Is James Dyson's new £299 hairdryer more than hot air?

The inventor has announced a surprise move into the haircare industry.

by Rebecca Smith
Last Updated: 27 Apr 2016

While everyone's been busy speculating about Dyson's secret electric car, it seems the company was beavering away to bring another surprise product to market. 

James Dyson has dabbled in snazzy vacuum cleaners, eye-wateringly powerful hand dryers and fans without blades. But now he’s turned his attentions to the humble hairdryer, launching the Dyson Supersonic – yours for £299. A price that might be enough to get your eyes watering all over again.

So what justifies the high cost? Apparently it has ‘intelligent’ temperature control, less noise and is more efficient and lighter due to its new V9 digital motor and a ‘fast but focused’ airflow. The inventor said he ‘challenged Dyson engineers to really understand the science of hair and develop our version of a hairdryer.' 

As far as MT can see, that £299 price tag makes the Supersonic at least twice as expensive as most of the salon-grade equivalents out on the market already. Many people may spend a lot to take care of their hair, but £300 is a pretty steep amount to expect folks to invest in a hairdryer. The tech may well be good, but it won't be easy to waltz in and grab a share of the market.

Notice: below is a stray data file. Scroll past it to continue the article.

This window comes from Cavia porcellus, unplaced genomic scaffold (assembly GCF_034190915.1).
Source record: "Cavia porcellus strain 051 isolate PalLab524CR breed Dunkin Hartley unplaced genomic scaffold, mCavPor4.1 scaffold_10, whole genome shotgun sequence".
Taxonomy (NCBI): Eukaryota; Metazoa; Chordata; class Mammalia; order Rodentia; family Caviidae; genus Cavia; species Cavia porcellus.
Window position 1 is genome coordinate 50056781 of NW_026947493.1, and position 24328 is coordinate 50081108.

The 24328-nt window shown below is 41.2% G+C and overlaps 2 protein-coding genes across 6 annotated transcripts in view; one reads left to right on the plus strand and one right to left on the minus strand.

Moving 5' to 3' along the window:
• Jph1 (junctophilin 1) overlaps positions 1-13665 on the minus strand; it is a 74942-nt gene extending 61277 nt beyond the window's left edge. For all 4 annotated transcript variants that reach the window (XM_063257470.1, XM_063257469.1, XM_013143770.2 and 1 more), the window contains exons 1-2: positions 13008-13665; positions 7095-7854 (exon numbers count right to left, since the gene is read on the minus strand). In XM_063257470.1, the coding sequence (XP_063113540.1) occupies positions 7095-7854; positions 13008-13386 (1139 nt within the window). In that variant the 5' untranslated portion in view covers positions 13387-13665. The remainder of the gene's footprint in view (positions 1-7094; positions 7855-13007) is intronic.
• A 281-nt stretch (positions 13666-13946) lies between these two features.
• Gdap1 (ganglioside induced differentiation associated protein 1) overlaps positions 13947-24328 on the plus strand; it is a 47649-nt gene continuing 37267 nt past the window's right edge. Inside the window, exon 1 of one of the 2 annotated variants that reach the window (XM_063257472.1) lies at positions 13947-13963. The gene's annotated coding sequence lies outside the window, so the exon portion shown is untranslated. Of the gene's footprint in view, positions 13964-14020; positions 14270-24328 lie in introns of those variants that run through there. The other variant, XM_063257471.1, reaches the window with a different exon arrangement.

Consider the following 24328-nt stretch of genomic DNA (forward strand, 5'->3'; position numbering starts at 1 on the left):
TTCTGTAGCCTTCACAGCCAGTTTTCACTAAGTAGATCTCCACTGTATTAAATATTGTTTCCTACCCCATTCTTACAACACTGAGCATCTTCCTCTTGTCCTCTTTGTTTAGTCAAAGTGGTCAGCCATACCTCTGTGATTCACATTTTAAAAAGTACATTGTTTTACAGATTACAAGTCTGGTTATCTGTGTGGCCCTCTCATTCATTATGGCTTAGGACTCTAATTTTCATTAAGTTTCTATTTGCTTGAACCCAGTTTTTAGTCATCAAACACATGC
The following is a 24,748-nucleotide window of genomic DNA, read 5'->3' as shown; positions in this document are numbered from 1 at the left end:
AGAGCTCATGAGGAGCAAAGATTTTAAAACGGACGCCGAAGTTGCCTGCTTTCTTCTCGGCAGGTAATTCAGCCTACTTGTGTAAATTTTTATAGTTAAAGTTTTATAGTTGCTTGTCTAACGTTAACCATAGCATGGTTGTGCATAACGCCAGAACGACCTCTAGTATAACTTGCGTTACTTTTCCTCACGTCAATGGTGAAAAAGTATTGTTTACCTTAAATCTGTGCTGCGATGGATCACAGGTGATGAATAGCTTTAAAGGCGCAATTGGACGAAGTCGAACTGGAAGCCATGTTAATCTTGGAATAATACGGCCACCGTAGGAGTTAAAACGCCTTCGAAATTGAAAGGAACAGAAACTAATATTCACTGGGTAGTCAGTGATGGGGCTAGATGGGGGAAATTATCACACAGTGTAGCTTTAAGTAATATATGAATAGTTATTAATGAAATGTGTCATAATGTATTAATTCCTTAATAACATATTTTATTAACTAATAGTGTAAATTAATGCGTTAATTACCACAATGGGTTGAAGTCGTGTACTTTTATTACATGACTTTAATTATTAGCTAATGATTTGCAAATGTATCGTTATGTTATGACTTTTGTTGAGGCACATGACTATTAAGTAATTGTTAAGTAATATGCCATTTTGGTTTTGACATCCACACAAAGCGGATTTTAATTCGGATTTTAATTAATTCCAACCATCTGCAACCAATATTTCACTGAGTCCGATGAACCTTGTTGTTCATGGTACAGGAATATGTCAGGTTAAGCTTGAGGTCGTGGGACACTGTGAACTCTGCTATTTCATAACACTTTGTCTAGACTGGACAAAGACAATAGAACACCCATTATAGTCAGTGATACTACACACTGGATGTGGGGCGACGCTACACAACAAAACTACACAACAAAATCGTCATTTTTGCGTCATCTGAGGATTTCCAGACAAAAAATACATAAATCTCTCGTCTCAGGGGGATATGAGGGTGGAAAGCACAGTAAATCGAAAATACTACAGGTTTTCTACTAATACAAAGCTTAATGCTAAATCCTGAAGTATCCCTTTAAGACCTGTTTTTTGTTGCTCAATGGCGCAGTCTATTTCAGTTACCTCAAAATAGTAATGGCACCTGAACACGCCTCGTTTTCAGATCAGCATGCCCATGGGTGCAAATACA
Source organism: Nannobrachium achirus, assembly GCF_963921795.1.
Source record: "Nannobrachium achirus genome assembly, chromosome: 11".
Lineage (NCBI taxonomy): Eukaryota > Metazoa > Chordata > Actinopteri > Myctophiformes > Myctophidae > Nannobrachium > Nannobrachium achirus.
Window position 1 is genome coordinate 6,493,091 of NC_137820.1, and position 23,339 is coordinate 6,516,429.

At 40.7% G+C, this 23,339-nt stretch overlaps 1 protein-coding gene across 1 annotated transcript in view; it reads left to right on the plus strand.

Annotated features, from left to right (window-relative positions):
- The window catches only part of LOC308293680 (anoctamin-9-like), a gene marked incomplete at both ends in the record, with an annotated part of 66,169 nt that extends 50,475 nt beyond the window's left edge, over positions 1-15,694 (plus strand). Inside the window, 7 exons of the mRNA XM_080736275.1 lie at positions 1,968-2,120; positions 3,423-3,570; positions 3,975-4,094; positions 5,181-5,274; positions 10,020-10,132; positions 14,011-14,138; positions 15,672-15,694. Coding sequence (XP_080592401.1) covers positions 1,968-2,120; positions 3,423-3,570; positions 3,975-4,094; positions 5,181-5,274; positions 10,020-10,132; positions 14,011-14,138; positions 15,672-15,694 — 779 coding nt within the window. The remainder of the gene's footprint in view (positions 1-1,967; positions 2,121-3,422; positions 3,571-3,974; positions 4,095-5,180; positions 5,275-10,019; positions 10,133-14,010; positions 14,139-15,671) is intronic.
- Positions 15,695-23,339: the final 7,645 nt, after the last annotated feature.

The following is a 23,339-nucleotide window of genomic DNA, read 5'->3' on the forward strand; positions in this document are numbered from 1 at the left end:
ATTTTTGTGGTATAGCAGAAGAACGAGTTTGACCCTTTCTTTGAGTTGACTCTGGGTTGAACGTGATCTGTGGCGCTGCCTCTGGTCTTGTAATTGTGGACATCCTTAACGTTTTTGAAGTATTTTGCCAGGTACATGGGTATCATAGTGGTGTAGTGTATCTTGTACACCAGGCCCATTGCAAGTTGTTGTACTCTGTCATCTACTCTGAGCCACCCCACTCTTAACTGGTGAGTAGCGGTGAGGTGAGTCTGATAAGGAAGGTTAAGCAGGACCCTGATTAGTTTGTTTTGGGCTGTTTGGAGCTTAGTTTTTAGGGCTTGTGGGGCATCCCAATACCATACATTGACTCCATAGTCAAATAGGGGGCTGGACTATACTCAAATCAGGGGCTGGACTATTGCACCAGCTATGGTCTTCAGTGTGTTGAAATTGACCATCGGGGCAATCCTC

He's done his homework though. The Supersonic took four years and £50m to develop and has been tested on over 1,000 miles of real human hair - enough to make Rapunzel jealous. Though £50m might be a fair thwack for creating a hairdryer, it’d still be pocket change for Dyson himself (of course he’s unlikely to need a Supersonic for his short, silvery locks).

He’s one of 117 UK-based billionaires on The Sunday Times Rich List and at the most recent count his net worth was a princely £5bn, climbing the ranks from 22 last year to 17 on the list. And his company's performance isn't too shabby either. Last month Dyson said its sales were up by over a quarter to £1.7bn, boosted by a tripling of sales in China, and profit rose 19% to £448m.

The move into haircare is another indicator Dyson isn’t afraid to have his fingers in many pies. The company has committed a £1.5bn investment in future technology and works with over 30 universities developing early-stage technologies, including a £5m joint robotics lab with Imperial College London. Dyson might have started inventing over twenty years ago, but his appetite for innovation is showing no signs of slowing. 

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